To the “Non-Missionary” Living Overseas


You are the one who is not a missionary. You are the Christian whose husband is with the foreign service or military. You are the Christian whose wife is a physician in a well-known hospital far away from your passport country. You are the business or military or foreign service family who moves too many times to count.

And you come to this space for respite and encouragement; to learn and to grow. But sometimes, you wish the conversation was more geared toward you.

You don’t know the missionary vocabulary. You don’t raise support. You have many missionary friends, but there are times when the conversation becomes unrelatable. Loneliness and sometimes even inferiority cloud your vision. You may have even felt veiled criticism when it comes to your house and your possessions. You can’t necessarily talk about how your spouse was “called” to what they do, because, was it a “calling?” It made so much sense. You watched doors swing wide open when he passed the foreign service exam. You watched government beauracracy work with extraordinary efficiency as paper work was completed. You have watched miracles as your kids have been moved from the proverbial pillar to post, and yet they are still okay with this journey that you are on.

So, no – you haven’t heard a “call,” but that doesn’t mean you haven’t seen miracles. God has not orchestrated the details of your life any less than the one who bears the title “missionary.”

You are the Christian who wants to be a part of this conversation, but sometimes feels alien.

You are welcome here! We need your voices, we need your perspective.

For years, my husband and I tried to join a mission organization. We knocked on so many doors that our fists were raw with frustration. For sure, he had a great job and we loved where we lived, we loved what we were doing. We loved that God had brought a group of people into our lives that were not Christians, people who we cherished, and they cherished us. People with whom we could share our faith journey and the grace we had tasted– but it didn’t feel good enough. We felt like we needed that stamp of approval from the mission community. The stamp never came.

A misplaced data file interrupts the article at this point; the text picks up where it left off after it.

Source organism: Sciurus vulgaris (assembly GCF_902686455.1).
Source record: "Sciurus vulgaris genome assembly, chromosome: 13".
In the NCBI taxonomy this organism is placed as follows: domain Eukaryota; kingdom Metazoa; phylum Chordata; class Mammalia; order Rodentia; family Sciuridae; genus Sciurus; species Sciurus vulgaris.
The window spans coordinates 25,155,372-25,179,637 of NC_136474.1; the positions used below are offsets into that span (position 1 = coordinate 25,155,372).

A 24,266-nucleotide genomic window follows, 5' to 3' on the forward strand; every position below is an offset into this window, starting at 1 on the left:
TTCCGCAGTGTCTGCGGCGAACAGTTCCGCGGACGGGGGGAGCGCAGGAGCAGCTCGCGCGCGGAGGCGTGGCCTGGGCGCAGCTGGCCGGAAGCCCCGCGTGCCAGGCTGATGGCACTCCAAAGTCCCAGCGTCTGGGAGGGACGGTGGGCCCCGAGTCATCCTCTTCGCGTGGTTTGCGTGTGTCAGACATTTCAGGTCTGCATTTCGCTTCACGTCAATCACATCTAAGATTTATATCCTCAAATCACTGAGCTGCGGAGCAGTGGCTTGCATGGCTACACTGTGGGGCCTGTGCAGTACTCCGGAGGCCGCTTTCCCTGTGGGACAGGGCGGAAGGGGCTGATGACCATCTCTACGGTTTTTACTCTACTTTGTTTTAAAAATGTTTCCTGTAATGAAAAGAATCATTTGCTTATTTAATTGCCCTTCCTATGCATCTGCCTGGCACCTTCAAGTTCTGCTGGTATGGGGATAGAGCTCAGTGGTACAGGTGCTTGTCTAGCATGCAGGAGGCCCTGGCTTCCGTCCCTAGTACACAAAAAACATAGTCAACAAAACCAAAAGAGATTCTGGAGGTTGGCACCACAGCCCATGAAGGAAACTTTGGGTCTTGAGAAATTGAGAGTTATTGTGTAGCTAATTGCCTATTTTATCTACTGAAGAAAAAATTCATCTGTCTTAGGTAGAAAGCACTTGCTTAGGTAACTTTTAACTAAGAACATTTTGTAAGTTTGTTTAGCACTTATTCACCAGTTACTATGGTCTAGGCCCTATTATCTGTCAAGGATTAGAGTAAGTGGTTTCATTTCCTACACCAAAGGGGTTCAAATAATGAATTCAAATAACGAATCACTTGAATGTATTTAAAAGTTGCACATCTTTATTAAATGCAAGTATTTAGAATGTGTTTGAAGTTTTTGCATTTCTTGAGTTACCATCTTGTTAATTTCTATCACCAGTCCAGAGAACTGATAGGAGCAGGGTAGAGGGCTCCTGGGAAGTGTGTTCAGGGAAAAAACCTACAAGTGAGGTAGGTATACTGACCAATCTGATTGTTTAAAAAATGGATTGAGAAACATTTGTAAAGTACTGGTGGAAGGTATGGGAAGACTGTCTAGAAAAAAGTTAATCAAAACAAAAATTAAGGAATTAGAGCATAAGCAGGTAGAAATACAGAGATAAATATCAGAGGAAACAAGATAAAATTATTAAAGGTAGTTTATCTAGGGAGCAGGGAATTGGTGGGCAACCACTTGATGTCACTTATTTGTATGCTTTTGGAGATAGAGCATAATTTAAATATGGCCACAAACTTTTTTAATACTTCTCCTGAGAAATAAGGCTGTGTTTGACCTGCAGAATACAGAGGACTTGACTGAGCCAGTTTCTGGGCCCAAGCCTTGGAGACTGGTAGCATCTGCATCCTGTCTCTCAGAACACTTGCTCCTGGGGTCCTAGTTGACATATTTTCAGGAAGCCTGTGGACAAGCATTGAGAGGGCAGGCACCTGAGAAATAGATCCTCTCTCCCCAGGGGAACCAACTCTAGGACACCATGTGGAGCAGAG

Instead, God did something so much better. He changed us. He opened our eyes wide to the world around us and showed us that we were in exactly the right place for such a time as this. We relaxed and settled into the life that he had given us, instead of trying to be something and someone that we couldn’t be.

So if that is you today — know how much this community needs your perspective. You are an influencer in your own right, within the context where God has placed you. You are the ones who open your beautiful homes wide and allow others to come and rest. You are the ones who feed people blueberry muffins when they haven’t seen a blueberry for a long time. You are the one who walks among non-Christians daily, and you have so much to teach us by your life.

Don’t let the vocabulary frustrate you – you may not be raising missionary kids, but you are for sure raising third culture kids, and the denominator is the same. Continue learning, growing, and giving to the community around you. Continue praying for the people who God has put in your foreign service or military or business or education path.

There is no limit to the ways God can use people who call themselves by His name. He doesn’t care if the field is engineering or education; diplomacy or relief work. He is still the one who shapes our lives and gives us grace to live where he has placed us.

So know this today: You are welcome. You are needed. You are living out a life overseas and that’s what this is about.

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An adult third culture kid, Marilyn grew up in Pakistan and then raised her own 5 third culture kids in Pakistan and Egypt. After finally learning how to live in the United States, she finds herself unexpectedly living in the Kurdish Region of Iraq working at a university. She is the author of Between Worlds: Essays on Culture and Belonging and Worlds Apart - A Third Culture Kid's Journey. Her writing appears in Plough Magazine, Fathom Magazine, and a few other places around the web. You can find her blogging at Communicating Across Boundaries: Communicating Across the Boundaries of Faith & Culture.

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